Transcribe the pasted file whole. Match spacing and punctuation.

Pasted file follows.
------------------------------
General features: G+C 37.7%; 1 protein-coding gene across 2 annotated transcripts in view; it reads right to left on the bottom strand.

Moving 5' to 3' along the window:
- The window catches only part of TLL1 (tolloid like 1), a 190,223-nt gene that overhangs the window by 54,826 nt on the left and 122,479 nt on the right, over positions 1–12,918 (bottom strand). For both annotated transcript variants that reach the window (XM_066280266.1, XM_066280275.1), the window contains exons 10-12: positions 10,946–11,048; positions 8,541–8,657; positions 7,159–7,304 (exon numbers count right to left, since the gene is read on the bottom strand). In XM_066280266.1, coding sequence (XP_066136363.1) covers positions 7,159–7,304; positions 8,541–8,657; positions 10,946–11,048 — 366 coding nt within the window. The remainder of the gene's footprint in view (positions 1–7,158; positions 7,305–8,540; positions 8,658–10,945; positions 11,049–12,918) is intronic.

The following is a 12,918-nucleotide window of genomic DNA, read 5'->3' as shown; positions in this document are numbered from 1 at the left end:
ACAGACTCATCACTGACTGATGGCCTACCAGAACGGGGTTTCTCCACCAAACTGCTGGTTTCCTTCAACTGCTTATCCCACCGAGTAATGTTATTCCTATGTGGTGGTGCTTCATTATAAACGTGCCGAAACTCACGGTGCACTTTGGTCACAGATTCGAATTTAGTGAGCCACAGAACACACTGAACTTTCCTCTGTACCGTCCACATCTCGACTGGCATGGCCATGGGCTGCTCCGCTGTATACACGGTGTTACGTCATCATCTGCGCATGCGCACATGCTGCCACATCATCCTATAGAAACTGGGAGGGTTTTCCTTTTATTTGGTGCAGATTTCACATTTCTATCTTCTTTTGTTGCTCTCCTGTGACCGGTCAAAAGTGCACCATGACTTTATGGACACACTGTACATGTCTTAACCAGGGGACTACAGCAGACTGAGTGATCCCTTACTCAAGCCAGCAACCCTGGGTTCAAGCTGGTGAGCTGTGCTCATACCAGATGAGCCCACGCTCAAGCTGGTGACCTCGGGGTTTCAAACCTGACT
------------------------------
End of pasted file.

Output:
General features: G+C 37.7%; 1 protein-coding gene across 2 annotated transcripts in view; it reads right to left on the bottom strand.

Moving 5' to 3' along the window:
- The window catches only part of TLL1 (tolloid like 1), a 190,223-nt gene that overhangs the window by 54,826 nt on the left and 122,479 nt on the right, over positions 1–12,918 (bottom strand). For both annotated transcript variants that reach the window (XM_066280266.1, XM_066280275.1), the window contains exons 10-12: positions 10,946–11,048; positions 8,541–8,657; positions 7,159–7,304 (exon numbers count right to left, since the gene is read on the bottom strand). In XM_066280266.1, coding sequence (XP_066136363.1) covers positions 7,159–7,304; positions 8,541–8,657; positions 10,946–11,048 — 366 coding nt within the window. The remainder of the gene's footprint in view (positions 1–7,158; positions 7,305–8,540; positions 8,658–10,945; positions 11,049–12,918) is intronic.

The following is a 12,918-nucleotide window of genomic DNA, read 5'->3' as shown; positions in this document are numbered from 1 at the left end:
ACAGACTCATCACTGACTGATGGCCTACCAGAACGGGGTTTCTCCACCAAACTGCTGGTTTCCTTCAACTGCTTATCCCACCGAGTAATGTTATTCCTATGTGGTGGTGCTTCATTATAAACGTGCCGAAACTCACGGTGCACTTTGGTCACAGATTCGAATTTAGTGAGCCACAGAACACACTGAACTTTCCTCTGTACCGTCCACATCTCGACTGGCATGGCCATGGGCTGCTCCGCTGTATACACGGTGTTACGTCATCATCTGCGCATGCGCACATGCTGCCACATCATCCTATAGAAACTGGGAGGGTTTTCCTTTTATTTGGTGCAGATTTCACATTTCTATCTTCTTTTGTTGCTCTCCTGTGACCGGTCAAAAGTGCACCATGACTTTATGGACACACTGTACATGTCTTAACCAGGGGACTACAGCAGACTGAGTGATCCCTTACTCAAGCCAGCAACCCTGGGTTCAAGCTGGTGAGCTGTGCTCATACCAGATGAGCCCACGCTCAAGCTGGTGACCTCGGGGTTTCAAACCTGACT